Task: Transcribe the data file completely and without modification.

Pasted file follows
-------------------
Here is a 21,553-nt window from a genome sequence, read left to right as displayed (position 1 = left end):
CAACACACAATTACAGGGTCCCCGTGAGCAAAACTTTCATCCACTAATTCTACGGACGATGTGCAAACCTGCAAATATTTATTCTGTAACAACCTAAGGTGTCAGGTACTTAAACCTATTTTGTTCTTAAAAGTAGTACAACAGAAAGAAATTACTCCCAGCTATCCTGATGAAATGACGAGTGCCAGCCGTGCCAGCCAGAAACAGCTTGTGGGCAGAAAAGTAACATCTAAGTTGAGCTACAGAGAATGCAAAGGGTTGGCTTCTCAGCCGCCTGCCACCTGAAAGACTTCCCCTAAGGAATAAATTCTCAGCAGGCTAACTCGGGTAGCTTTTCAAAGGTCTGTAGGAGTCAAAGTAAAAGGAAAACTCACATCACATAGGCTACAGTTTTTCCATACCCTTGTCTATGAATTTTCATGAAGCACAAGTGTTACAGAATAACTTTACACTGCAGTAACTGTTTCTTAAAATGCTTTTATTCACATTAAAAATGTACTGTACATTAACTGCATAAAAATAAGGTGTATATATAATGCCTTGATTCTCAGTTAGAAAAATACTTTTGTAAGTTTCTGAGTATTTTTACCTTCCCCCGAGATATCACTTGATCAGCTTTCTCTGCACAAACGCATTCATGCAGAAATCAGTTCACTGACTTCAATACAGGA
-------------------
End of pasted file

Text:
Here is a 21,553-nt window from a genome sequence, read left to right as displayed (position 1 = left end):
CAACACACAATTACAGGGTCCCCGTGAGCAAAACTTTCATCCACTAATTCTACGGACGATGTGCAAACCTGCAAATATTTATTCTGTAACAACCTAAGGTGTCAGGTACTTAAACCTATTTTGTTCTTAAAAGTAGTACAACAGAAAGAAATTACTCCCAGCTATCCTGATGAAATGACGAGTGCCAGCCGTGCCAGCCAGAAACAGCTTGTGGGCAGAAAAGTAACATCTAAGTTGAGCTACAGAGAATGCAAAGGGTTGGCTTCTCAGCCGCCTGCCACCTGAAAGACTTCCCCTAAGGAATAAATTCTCAGCAGGCTAACTCGGGTAGCTTTTCAAAGGTCTGTAGGAGTCAAAGTAAAAGGAAAACTCACATCACATAGGCTACAGTTTTTCCATACCCTTGTCTATGAATTTTCATGAAGCACAAGTGTTACAGAATAACTTTACACTGCAGTAACTGTTTCTTAAAATGCTTTTATTCACATTAAAAATGTACTGTACATTAACTGCATAAAAATAAGGTGTATATATAATGCCTTGATTCTCAGTTAGAAAAATACTTTTGTAAGTTTCTGAGTATTTTTACCTTCCCCCGAGATATCACTTGATCAGCTTTCTCTGCACAAACGCATTCATGCAGAAATCAGTTCACTGACTTCAATACAGGA